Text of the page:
A report from the back table at "An Evening With Women" by Sarah Witness
The always amazing annual event "An Evening With Women," a star-studded benefit for the L.A. Gay and Lesbian Center, took place again this past weekend at the Beverly Hilton Hotel in Los Angeles. Established in 1971, The L.A. Gay and Lesbian Center provides a wide array of social services to the LGBT community, including shelter, food, clothing, and support for homeless youth, free HIV/AIDS care for those in need, and low-cost counseling and addiction-recovery services.
Celebrities come out in droves to support the cause, and by celebrities I don’t mean someone who starred in a webisode. Linda Perry and Brent Bolthouse are the big guns behind the operation and they call upon their famous friends to contribute to the night.
Brent Bolthouse, Devon Aoki and friend
Photo by Faye Sadou
Upon arrival, guests were treated to a hosted bar and encouraged to take a look at the items up for grabs in the silent auction. The goods included backstage passes to an upcoming Christina Aguilera concert, a Carolina Herrera dress custom designed for presenter Renée Zellweger, bass guitar lessons with Flea, and a guitar autographed by Nikki Sixx of Motley Crue.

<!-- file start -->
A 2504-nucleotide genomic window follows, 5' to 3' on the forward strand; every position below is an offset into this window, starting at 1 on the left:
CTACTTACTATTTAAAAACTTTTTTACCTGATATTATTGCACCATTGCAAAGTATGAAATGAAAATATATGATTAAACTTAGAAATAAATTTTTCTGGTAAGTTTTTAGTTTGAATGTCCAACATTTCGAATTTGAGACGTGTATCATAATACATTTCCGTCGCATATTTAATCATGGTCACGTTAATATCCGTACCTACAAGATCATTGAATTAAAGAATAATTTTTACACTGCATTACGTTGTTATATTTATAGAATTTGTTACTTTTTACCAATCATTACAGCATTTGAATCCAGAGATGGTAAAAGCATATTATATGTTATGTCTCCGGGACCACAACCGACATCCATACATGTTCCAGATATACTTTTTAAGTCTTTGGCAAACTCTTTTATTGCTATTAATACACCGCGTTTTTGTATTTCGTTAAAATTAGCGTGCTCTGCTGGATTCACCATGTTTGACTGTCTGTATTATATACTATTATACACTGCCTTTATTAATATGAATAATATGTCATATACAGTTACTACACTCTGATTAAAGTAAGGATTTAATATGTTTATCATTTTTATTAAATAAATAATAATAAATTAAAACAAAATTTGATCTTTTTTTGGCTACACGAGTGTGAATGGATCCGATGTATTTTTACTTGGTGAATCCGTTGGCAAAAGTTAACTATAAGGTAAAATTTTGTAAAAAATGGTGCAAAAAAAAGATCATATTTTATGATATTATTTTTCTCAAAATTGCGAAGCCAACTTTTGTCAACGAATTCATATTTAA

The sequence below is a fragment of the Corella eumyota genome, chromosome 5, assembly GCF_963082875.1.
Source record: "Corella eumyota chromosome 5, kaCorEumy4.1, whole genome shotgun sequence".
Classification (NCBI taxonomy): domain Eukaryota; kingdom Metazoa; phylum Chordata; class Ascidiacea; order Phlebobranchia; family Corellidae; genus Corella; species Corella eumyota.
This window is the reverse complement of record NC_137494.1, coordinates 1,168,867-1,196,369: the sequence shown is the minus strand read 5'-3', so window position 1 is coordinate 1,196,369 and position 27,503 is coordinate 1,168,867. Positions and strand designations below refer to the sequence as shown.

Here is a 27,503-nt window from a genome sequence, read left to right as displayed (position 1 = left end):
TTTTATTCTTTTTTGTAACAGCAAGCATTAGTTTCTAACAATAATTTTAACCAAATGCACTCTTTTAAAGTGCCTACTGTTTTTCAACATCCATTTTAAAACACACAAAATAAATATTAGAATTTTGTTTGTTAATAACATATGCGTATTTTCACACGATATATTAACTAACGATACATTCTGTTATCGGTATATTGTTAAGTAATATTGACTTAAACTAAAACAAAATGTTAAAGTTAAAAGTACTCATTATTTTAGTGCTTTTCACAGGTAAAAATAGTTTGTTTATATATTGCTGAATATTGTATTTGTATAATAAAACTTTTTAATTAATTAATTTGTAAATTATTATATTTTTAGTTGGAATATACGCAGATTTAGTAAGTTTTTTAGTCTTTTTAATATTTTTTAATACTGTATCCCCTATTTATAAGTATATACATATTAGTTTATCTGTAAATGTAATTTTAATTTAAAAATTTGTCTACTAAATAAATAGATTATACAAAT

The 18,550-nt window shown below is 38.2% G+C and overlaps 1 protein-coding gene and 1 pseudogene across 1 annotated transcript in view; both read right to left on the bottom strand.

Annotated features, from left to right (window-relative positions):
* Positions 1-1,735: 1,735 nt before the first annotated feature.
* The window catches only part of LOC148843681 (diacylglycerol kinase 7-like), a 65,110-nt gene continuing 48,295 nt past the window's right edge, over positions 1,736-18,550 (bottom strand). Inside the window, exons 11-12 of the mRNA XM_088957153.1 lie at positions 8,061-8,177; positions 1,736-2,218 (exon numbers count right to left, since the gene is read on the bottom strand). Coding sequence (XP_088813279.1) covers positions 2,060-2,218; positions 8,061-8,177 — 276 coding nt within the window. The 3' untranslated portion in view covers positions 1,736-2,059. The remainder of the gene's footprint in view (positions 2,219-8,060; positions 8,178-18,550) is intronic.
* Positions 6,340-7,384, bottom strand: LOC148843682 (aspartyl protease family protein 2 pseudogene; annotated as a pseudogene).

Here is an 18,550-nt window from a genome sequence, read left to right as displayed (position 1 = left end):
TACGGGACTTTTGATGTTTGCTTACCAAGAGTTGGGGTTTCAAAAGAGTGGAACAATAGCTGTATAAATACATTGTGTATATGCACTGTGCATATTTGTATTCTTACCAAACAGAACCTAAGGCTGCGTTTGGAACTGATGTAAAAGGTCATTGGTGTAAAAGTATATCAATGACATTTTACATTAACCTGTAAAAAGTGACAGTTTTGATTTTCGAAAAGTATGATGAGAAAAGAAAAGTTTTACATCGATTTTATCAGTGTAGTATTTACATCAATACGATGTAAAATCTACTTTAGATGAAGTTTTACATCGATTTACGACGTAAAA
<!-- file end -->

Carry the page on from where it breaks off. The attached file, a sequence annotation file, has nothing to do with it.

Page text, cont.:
Eventually, we were ushered into the ballroom and seated for dinner. Because I’ve tricked the PR people into thinking I’m a journalist, I was seated with actual journalists, from People Magazine and US Weekly. It’s always shocking (and awesome) to have "straight" publications covering gay events. Maybe I’ll invite them to Dinah Shore next year.
The dinner menu was designed by Top Chef‘s Jamie Lauren. It was delicious, but I’m still upset because one of those journalists ate my dessert while I wasn’t looking. Those straight people are crafty I tell you. I tried to remain calm and enjoy myself regardless.
Host Gina Gershon kicked off the show with a rousing musical performance and wore very high, shiny boots. Hot.
Photo by Faye Sadou
The C.E.O. of The Center, Lorri L. Jean, gave an inspiring speech detailing the work they do, and then an award was given to Jewel Thais-WIlliams. Thais-Williams founded Jewel’s Catch One, originally an African American gay and lesbian disco. The club still exists (and has thankfully expanded beyond disco), and it’s proceeds benefit the Village Health Foundation, a non-profit holistic health center.